Next, grab your torque wrench. The torque wrench does not need to be specialized, you can use a standard torque wrench such as this one and it will do fine. If you were first installing your head, the factory recommends you retorque in 3 stages: 29 ft.-lbs., 40 ft.-lbs., and finally 60 ft.-lbs. However, since we’re just retorquing the bolts, you can skip steps 1 and 2 and just set your torque wrench to 60 ft.-lbs. The most important thing to remember when retorquing your head bolts is to ensure you are doing so in order. There are 14 bolts and the suggested sequence is to work inside-out. See the image below for the correct torquing order:
Next, you’ll be retorquing your intake manifold bolts. There are four of them on top of the intake manifold that you need to check. You will need a 14mm socket and likely a few different joints and extensions to actually get a solid grip on them. While using these attachments is not necessarily a good idea when doing something as precise as bolt torquing, they are simply impossible to access without them in some situations, and fortunately this process does not need to be 100% exact. These bolts should be torqued anywhere from 25-36 ft.-lbs.
After that, you can torque your exhause manifold bolts which are even more difficult to get to. These bolts should be torqued anywhere from 10-13 ft.-lbs.
2. Valvetrain check
Three major components of inspecting your valvetrain are to (1) make sure the valve timing is still correct, (2) inspecting and measuring valve lobes, and (3) adjusting the valve lash. For these processes, I would highly recommend you check out Restoration for Beginners video tutorials which perfectly show this entire process. There are a lot of intricate details which need to be shown visually, so instead of reinventing the wheel, I’ve just embedded the videos below:
While compression testing doesn’t necessarily fall under the umbrella of the valvetrain check, now is a great time to do a compression test. This is because a compression test can be a great indicator of whether or not your valvetrain testing and adjustments were correct. An engine with inadequate compression will be an immediate sign that you need to go back and make sure your valves or perhaps piston rings are installed and adjusted properly. While this job may seem daunting to a beginner, it is actually quite a routine process.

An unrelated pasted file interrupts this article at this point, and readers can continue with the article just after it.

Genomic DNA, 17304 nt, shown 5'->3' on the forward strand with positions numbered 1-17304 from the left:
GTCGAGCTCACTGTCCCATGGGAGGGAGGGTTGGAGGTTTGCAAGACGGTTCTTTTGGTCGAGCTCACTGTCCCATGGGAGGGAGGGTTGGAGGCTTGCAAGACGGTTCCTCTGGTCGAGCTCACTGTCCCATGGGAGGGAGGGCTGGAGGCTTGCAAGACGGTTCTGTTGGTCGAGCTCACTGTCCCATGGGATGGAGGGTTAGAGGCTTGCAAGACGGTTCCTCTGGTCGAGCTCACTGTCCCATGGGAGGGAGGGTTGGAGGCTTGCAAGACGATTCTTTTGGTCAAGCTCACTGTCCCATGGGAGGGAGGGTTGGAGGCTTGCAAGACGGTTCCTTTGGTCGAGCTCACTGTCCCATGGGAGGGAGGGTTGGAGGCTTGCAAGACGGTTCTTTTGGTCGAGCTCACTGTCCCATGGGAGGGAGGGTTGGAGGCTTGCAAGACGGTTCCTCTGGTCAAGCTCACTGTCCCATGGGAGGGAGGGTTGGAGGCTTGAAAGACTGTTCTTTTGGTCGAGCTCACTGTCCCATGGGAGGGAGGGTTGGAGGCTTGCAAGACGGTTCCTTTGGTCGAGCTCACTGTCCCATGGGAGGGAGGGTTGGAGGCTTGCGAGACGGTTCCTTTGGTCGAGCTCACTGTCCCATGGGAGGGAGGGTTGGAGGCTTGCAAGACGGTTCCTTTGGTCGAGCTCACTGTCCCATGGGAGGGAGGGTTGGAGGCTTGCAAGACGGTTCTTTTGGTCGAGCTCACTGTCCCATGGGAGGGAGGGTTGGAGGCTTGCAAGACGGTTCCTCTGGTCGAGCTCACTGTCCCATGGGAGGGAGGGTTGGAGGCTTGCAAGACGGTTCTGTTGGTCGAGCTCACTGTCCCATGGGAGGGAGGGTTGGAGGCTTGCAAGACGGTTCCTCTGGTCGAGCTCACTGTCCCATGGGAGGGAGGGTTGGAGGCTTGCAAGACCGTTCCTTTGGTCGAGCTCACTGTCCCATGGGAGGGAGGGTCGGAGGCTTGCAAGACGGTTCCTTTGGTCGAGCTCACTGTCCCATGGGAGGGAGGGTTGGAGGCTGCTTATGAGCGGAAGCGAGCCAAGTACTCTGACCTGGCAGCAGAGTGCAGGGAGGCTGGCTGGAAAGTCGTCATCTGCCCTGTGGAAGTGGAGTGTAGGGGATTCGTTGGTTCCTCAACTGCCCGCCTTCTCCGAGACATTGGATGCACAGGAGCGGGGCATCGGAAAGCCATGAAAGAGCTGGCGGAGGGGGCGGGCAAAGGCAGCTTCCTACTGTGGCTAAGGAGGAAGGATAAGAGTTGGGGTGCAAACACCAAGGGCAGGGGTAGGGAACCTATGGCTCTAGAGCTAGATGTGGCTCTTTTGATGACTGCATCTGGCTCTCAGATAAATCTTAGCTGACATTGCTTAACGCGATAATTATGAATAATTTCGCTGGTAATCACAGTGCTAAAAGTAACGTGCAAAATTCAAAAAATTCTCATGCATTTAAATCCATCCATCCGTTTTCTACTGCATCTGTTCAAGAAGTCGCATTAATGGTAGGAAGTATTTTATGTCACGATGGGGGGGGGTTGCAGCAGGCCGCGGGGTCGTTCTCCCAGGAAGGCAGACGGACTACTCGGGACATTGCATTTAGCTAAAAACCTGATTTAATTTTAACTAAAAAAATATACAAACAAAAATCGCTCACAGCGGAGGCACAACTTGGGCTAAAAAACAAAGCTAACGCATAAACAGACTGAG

For this step, you’re going to need a compression test kit like this one from Amazon, or you can check out our list of best compression testers. It is also recommended that you pick up an inexpensive remote starter. You can do this without the remote starter, but it is highly recommended that you do buy one so that you do not have to disable the fuel system. Also, if you’re doing this solo, you would need to get into the car to crank the engine each time, which is not recommended as you should be going through each piston quickly so that they are all tested at a relatively similar temperature.
Compression testing should always be done with the engine warm, so fire up your Z and let it idle for a few minutes to get the engine warmed up. With the key completely out of the ignition, remove all spark plug wires and then spark plugs themselves, and then take out the ignition wire that goes to the ignition coil. Go to the starter in your engine and remove the positive lead. Take your remote starter and connect one end to that positive terminal of your starter. Connect the other end to the positive lead of your battery. At this stage, check that the remote starter works. As in, pull the trigger and verify that your engine is actually cranking.
Grab a notepad and your compression test kit and connect it to piston 1 (or whichever piston you’d like to check first). At each piston, make sure you write down what reading you come up with. To actually insert the tester, you may need to pick out the correct fitting from your compression test kit so that it fits into your spark plug hole. However, you don’t need to tightly screw it in to the spark plug hole, just make sure it’s snug.